Having a disability is a characteristic – it does not make up the wholeness of someone’s character. Vazquez wants the world to know that people who experience disabilities play a role in education, today’s culture, in their communities, politics, and the economy. She wants to make it known that all people can be contributors to society as long as they are given a respectable place.
While growing up in the inner City of Newark, New Jersey, Vazquez was constantly reminded that the world considered her to be “different.” Vazquez could have easily ended up living a life stifled by low achievements. But with the confidence she gained from her mother and the high expectations of her teachers, Vazquez is now regarded as one of the nation’s leading advocates for people with disabilities.
During her freshmen year of high school, Sarah’s Resource Room teacher introduced her to the art of writing. For the first time Vazquez realized that writing allowed her to express the way she felt about the world. After graduation Vazquez went on to earn a bachelor’s degree from Rutgers University where she double majored in English and Psychology. In 2001, Vazquez began working with the New Jersey Department of Education’s Office of Special Education. She helped organize and present at the Dare to Dream Youth Leadership Conferences for thousands of students with Individualized Education Plan (IEP). Vazquez also holds a Masters in Disability Studies from the City University of New New York.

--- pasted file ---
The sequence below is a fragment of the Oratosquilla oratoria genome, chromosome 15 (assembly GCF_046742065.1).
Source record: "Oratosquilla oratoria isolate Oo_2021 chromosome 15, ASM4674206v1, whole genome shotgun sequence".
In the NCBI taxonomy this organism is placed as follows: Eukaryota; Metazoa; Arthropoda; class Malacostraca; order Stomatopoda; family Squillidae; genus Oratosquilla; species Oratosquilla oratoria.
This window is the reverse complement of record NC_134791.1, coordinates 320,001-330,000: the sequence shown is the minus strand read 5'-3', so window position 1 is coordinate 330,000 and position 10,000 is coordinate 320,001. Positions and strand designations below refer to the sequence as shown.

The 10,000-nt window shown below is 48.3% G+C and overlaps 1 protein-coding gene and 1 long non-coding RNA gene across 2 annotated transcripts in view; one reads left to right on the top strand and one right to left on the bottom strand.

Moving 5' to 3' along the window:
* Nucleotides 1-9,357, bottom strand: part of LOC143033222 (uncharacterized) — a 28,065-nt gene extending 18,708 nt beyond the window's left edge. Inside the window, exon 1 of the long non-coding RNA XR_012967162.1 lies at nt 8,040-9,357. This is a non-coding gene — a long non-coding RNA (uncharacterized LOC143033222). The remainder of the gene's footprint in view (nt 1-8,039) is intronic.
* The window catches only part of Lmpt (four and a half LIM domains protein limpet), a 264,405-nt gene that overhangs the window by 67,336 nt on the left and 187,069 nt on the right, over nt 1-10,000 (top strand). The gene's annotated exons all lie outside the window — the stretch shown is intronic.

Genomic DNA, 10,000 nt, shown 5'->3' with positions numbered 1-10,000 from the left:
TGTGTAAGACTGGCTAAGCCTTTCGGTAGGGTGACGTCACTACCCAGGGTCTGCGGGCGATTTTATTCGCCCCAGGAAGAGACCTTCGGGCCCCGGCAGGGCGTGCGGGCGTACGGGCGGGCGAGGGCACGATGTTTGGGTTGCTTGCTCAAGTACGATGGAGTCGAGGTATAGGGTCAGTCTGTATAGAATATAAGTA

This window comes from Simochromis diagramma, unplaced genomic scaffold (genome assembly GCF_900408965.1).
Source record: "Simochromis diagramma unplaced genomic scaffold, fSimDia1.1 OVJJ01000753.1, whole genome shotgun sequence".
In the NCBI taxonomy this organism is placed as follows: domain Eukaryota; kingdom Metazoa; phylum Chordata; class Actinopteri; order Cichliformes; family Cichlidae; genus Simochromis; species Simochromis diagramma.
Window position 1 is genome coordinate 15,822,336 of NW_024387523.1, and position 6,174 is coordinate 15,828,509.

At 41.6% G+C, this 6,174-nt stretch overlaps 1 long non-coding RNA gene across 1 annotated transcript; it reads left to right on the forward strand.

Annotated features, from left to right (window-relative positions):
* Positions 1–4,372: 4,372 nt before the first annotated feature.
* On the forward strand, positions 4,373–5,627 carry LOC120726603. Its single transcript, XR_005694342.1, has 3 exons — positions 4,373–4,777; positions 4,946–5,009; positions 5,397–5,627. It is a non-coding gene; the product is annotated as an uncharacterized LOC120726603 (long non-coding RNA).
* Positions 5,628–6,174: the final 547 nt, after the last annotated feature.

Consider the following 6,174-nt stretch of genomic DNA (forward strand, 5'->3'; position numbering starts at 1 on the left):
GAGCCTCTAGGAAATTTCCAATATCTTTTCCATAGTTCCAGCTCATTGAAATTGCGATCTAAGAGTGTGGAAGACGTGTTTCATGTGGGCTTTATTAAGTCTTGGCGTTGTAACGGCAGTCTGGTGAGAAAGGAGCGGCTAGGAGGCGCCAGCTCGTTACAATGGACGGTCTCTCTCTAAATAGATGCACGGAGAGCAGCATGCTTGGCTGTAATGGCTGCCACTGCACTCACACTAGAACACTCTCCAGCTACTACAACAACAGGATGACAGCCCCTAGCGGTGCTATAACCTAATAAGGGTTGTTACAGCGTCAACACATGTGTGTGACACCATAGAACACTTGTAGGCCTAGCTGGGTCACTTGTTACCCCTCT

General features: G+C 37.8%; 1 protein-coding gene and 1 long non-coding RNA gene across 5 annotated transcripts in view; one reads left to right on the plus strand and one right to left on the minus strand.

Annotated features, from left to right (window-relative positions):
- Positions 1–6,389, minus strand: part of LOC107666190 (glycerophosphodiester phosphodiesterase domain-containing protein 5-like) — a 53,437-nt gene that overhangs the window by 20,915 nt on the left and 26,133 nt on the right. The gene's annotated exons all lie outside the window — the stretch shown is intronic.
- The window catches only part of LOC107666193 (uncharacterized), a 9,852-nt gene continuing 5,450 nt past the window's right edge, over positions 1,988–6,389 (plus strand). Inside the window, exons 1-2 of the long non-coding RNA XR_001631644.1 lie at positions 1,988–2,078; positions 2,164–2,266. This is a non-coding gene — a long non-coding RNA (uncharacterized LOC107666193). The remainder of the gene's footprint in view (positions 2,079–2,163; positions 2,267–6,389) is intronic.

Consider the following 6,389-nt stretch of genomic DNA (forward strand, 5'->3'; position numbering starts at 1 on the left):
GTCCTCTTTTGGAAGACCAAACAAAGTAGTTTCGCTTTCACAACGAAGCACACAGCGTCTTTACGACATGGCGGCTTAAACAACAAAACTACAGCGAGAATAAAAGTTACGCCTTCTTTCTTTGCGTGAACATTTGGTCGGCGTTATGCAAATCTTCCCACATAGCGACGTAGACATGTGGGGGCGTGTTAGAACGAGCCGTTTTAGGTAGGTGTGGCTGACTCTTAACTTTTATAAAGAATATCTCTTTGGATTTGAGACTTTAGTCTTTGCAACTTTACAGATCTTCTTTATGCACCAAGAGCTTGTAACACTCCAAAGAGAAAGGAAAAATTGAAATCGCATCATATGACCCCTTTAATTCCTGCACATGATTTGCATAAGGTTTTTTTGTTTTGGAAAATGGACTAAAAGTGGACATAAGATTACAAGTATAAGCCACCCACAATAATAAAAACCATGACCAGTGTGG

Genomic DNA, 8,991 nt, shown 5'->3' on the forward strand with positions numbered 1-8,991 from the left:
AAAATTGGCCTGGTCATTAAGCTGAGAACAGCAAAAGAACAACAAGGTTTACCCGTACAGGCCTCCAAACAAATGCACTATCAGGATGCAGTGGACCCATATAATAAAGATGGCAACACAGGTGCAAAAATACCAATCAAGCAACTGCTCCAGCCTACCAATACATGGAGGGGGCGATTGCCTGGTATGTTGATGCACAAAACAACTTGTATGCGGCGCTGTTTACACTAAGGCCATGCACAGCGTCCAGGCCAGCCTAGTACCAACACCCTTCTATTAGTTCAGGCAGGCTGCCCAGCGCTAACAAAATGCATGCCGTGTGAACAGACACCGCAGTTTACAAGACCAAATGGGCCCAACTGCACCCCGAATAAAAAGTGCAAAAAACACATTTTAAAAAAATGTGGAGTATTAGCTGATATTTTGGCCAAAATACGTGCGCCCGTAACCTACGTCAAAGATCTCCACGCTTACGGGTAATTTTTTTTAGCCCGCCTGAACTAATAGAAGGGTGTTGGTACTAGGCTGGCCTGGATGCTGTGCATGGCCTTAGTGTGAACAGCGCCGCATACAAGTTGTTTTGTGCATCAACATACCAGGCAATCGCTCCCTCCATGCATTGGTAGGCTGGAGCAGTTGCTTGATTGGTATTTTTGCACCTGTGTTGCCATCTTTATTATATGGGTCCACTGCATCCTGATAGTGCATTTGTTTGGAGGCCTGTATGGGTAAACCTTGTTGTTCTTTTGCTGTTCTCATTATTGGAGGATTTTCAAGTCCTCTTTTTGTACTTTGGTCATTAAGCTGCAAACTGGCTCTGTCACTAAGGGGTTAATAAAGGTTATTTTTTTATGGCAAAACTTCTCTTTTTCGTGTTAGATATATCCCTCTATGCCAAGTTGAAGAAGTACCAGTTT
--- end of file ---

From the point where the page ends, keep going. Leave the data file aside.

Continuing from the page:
Vazquez has also presented at the Council for Exceptional Children’s International Teachers’ Convention, the staff at Eastern North Carolina School for the Deaf. She was one of three advocates brought to Washington, DC by the Office of Special Education Projects to present during the national celebration of the 35th anniversary of the Individuals with Disabilities Education Act. In 2011, Vazquez released an autobiography titled “Paved Roads” which details her early life’s journey. “Paved Roads” has been read by many stakeholders within the disability world.
Vazquez currently works for non-profit organization Neighbors-Inc which helps adults who experiences disabilities find community-based supports so they can enjoy the benefits of self-directing their lives. Whether she is giving advice to transitioning youth, facilitating workshops about diverse topics relating to people who experience disability, or challenging an audience of adopt more inclusive practices in all aspects of societal life, Vazquez’s message expresses a commitment to high expectations, and her unwavering belief that people who experiences disabilities are a important part of the fabric of today’s world.